What to do in Tokyo
In a city the size of Tokyo, it’s unlikely that you’ll ever be short on things to do. You can enjoy just about anything here from re-aligning your qi at age-old temples to watching robots scrap it out with lasers over a drink or two. (Bet you didn’t see that one coming!)
Want to get started planning out what to do? Here are some of the best places to visit in Tokyo:
- Tsukiji Fish Market: Even if you’ve only got one day in Tokyo, don’t miss out on visiting this gem! Tsukiji Fish Market is most famous for its early-morning tuna auction, but if you can’t stomach the pre-dawn wake up, you can still visit later in the morning to explore the colourful inner and outer markets to see all types of sea creatures before they end up on the chopping table at top local restaurant in nearby Ginza or beyond.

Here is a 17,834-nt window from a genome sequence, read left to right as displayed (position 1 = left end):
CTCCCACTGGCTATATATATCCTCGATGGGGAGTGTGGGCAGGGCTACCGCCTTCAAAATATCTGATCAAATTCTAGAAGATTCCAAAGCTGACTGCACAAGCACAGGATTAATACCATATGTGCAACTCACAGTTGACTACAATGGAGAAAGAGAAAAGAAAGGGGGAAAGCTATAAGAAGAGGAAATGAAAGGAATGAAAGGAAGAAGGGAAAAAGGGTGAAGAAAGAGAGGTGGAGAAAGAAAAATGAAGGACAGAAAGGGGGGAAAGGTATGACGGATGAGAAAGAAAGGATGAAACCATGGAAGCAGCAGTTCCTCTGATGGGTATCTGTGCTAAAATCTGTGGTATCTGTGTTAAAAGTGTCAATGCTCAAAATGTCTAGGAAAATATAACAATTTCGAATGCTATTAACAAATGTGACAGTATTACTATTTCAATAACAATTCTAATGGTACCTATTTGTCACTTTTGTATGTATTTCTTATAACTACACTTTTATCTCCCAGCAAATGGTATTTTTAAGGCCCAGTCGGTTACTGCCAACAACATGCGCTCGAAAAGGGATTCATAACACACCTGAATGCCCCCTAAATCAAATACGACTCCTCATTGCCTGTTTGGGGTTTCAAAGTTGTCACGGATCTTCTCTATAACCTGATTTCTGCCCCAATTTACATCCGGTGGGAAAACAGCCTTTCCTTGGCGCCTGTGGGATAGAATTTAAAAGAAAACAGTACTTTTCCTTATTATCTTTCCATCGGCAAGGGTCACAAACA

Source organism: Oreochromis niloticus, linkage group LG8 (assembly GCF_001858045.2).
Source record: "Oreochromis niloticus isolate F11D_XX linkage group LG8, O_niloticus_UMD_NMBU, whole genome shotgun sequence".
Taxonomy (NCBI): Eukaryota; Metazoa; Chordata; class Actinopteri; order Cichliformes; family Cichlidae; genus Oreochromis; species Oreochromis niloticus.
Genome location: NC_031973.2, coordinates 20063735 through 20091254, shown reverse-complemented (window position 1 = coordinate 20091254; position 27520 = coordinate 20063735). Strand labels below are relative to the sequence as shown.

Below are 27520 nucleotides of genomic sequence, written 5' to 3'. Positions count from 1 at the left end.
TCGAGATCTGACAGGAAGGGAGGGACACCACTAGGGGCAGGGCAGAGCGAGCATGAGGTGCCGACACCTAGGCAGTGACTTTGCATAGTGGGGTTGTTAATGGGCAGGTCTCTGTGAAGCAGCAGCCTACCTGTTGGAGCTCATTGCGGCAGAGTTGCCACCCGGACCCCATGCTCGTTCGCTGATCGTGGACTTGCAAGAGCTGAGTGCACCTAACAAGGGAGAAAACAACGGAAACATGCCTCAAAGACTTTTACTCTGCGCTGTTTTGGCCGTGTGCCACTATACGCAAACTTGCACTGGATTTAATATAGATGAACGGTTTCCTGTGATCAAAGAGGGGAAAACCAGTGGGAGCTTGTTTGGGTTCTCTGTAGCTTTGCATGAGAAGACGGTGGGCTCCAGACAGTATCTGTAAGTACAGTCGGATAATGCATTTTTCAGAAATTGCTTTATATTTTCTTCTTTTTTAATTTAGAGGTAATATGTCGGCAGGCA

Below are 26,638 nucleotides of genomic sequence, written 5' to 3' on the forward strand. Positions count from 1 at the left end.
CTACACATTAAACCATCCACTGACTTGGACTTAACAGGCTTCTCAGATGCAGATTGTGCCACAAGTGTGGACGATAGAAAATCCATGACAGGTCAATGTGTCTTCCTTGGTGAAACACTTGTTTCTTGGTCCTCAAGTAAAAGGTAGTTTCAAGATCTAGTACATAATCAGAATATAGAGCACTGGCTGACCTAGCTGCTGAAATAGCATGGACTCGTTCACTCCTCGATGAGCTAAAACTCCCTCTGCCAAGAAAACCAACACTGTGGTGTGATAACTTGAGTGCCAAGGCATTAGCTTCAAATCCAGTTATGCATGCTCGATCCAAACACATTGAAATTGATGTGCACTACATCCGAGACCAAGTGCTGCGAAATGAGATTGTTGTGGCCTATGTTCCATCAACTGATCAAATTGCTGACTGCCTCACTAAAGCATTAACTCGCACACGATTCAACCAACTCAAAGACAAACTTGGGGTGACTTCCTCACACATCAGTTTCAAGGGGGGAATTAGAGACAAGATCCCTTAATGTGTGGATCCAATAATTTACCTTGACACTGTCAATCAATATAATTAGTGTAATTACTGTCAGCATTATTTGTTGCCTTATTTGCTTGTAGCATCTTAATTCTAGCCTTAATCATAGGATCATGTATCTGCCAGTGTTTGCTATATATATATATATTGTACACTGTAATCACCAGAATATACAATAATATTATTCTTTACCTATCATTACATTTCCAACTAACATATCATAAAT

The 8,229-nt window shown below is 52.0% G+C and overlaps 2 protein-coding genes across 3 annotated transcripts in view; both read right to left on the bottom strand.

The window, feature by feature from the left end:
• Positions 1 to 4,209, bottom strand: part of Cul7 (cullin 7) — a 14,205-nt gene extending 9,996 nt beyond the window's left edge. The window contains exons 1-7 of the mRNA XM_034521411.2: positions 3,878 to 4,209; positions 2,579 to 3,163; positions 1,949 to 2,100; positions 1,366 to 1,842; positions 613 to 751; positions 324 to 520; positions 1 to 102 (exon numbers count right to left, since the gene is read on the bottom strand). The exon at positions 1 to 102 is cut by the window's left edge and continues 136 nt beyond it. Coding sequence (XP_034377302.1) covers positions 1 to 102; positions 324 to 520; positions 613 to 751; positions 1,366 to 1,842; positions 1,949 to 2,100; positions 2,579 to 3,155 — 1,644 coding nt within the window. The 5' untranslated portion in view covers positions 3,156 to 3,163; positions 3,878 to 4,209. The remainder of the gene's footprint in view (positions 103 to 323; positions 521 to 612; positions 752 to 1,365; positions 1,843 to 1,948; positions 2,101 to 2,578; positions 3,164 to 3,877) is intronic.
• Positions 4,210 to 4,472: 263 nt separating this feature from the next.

- Senso-ji Temple: The centrepiece of Tokyo’s traditional spiritual core of Asakusa, Senso-ji Temple brings shutterbugs face-to-face with the city’s best architectural photo ops among the surrounding area’s parks, pagodas, gates, and some of the finest temples & shrines in Tokyo.
- Golden Gai: This collection of narrow alleyways in Shinjuku hides hole-in-the-wall bars and izakaya that seem frozen in time. Visit to get a taste of postwar Tokyo before its economic surge to grab a bite of some of the city’s best food alongside local salarymen.
- Meiji Shrine: Indulge in some of Tokyo’s calmest moments by trading in the bustle of Shibuya for the calm greenery of Meiji Shrine. This lovely Shinto shrine, built shortly after World War I, sits among 70 hectares of forest that provide much needed relaxation for Tokyoites and visitors alike.
What to eat in Tokyo